What a word of encouragement, consolation, and comfort! We don’t have to sift our hearts and analyze our intentions before returning home. Abba just wants us to show up. We don’t have to tarry at the tavern until purity of heart arrives. We don’t have to be shredded with sorrow or crushed with contrition. We don’t have to be perfect or even very good before God will accept us. We don’t have to wallow in guilt, shame, remorse, and self-condemnation. Even if we still nurse a secret nostalgia for the far country, Abba falls on our neck and kisses us. Even if we come back because we couldn’t make it on our own, God will welcome us. He will seek no explanations about our sudden appearance. He is glad we are there and wants to give us all we desire. “ God says, “Come home. The light is always on at my house. The table is always set and my hands are wide open.”
What a river of grace that flooded my soul when I realized that! I am still working on going home just to be with my Father and the more I show up, the more I am seeing that ultimately being with my Father is a lot better than my fear. God calls us to revival, which entails us to remember and to repent, but another way of saying, “Come home.” Notice secondly:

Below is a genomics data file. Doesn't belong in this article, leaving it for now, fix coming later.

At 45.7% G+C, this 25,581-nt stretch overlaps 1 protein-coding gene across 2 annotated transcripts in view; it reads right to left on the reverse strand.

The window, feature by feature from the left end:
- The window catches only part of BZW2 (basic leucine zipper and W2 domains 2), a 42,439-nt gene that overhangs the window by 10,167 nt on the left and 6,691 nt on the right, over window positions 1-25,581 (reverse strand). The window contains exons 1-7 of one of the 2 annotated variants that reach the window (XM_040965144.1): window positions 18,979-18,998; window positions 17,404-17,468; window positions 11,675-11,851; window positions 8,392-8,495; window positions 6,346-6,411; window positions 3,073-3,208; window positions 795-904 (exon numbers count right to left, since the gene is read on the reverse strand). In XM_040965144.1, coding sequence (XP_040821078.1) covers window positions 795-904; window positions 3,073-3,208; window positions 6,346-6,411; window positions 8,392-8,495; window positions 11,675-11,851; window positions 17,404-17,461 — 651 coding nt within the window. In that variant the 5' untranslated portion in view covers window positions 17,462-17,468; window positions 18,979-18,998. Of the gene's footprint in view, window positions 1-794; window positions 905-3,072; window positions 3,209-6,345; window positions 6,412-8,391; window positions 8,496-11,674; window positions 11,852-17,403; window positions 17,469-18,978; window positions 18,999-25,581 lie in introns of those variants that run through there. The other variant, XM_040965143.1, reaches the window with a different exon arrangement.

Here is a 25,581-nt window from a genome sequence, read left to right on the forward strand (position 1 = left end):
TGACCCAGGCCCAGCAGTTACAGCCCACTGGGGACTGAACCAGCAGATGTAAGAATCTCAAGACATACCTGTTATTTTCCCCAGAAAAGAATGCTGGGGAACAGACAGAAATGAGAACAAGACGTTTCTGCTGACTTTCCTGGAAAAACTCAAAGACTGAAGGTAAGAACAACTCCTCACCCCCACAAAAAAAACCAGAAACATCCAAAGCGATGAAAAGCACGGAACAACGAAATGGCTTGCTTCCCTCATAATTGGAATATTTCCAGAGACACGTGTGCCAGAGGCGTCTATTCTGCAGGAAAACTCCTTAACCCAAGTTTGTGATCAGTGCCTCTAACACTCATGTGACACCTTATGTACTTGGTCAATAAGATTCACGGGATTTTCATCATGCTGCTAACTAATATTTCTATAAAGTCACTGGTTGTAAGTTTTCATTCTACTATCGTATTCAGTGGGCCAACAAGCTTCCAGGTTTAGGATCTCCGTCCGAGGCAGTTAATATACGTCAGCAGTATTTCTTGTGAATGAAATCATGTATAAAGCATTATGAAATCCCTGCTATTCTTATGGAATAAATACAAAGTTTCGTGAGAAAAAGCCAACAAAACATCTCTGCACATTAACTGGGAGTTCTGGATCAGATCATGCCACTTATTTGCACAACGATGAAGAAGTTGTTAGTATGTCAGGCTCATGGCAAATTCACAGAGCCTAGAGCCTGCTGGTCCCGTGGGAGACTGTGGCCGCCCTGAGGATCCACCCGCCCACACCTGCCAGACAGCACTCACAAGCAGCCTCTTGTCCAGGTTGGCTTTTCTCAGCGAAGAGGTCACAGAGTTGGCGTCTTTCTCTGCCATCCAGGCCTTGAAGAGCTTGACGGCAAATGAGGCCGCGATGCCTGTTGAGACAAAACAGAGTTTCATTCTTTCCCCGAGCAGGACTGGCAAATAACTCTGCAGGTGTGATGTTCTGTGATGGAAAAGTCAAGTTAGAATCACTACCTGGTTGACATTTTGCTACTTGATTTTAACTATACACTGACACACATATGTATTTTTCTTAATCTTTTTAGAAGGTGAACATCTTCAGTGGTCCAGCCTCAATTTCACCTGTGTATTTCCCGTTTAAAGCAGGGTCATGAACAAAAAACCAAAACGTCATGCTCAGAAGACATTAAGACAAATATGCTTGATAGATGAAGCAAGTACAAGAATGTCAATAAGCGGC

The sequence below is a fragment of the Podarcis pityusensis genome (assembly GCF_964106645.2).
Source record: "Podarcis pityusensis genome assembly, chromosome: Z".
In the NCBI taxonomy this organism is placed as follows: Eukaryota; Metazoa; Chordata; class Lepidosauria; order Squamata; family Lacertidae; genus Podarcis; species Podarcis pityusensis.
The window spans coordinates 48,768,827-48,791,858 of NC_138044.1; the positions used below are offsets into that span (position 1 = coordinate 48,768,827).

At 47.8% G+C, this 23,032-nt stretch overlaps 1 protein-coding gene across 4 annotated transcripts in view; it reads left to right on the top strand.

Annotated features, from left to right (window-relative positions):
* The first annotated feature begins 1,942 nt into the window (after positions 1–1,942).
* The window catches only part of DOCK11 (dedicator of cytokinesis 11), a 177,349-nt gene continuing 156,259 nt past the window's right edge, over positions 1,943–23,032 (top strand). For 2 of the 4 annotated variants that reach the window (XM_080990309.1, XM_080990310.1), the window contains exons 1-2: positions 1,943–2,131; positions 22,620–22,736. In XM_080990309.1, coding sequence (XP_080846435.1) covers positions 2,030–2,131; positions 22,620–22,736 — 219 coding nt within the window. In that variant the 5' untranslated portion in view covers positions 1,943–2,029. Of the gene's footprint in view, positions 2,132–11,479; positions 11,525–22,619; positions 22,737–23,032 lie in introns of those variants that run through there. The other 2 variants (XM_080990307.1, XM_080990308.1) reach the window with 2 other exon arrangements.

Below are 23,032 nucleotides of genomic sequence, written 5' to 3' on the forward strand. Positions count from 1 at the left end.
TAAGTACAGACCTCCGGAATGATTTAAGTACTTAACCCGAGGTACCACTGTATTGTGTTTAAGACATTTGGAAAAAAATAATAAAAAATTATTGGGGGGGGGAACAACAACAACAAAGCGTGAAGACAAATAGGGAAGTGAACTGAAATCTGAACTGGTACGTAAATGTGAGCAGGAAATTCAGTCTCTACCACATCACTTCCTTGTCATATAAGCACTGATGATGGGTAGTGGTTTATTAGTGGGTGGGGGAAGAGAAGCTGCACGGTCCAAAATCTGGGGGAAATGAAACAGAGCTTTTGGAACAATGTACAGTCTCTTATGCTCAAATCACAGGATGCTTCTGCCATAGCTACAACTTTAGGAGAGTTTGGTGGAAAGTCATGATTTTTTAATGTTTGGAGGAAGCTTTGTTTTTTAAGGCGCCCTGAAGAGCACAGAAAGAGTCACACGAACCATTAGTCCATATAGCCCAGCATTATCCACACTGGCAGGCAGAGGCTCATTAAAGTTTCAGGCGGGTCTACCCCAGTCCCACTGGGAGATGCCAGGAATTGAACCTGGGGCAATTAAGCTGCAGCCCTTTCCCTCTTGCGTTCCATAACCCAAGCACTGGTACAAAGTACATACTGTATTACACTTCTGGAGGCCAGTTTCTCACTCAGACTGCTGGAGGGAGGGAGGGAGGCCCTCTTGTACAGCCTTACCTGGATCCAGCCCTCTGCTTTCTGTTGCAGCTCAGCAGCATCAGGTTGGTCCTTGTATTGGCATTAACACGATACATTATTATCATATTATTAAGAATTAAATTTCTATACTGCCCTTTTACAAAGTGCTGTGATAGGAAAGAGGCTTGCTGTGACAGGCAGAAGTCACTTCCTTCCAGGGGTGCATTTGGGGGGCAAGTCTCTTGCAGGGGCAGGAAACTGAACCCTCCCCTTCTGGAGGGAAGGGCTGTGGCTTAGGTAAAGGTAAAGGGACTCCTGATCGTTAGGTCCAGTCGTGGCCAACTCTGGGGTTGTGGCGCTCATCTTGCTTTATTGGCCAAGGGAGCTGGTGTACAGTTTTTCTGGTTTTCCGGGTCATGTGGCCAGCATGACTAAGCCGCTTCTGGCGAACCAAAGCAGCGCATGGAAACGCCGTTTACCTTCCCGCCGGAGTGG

II. The response of God in revival (Gen. 35: 5-7, 9-10)
Jacob makes one small move toward the Lord and the Lord makes 20. Look at how God responds to His covenant people when they forsake their idols and half-hearted obedience and run toward Him:
a) Growing freedom from fear of man
When God’s people started to fear God, the fear of man started to vanish. After the murderous assault on the Shechemites by Simeon and Levi, Jacob was afraid the people of the land would attack him (34:30), but God kept His promise (28:15) and cared for Jacob and his people as they moved toward Bethel. God protected Jacob and his entourage as they journeyed (Gen. 35:5). The fear of God does not mean we should be afraid of God, but it is the dread of displeasing God and the delight found in pleasing Him. When we fear man, we are controlled by displeasing people and we delight in pleasing people. The Bible says the fear of man is a snare (Prov. 29:25). It controls you and traps and ruins your life.
As Ed Welch says, “ALL experiences of the fear of man share at least one common feature: People are big. They have grown to idolatrous proportions in our lives. They control us. Since there is no room in our hearts to worship both God and people, whenever people are big, God is not. Therefore, the first task in escaping the snare of the fear of man is to know that God is awesome and glorious, not other people.” When we are unrevived and dying spiritually, God becomes small and our fears become big. But in a revived heart, God picks us up and hoists us on His shoulders and though the fears and struggles are there and circumstances haven’t changed, we see His bigness, our smallness and the smallness of our situation compared to Him. God also gives us: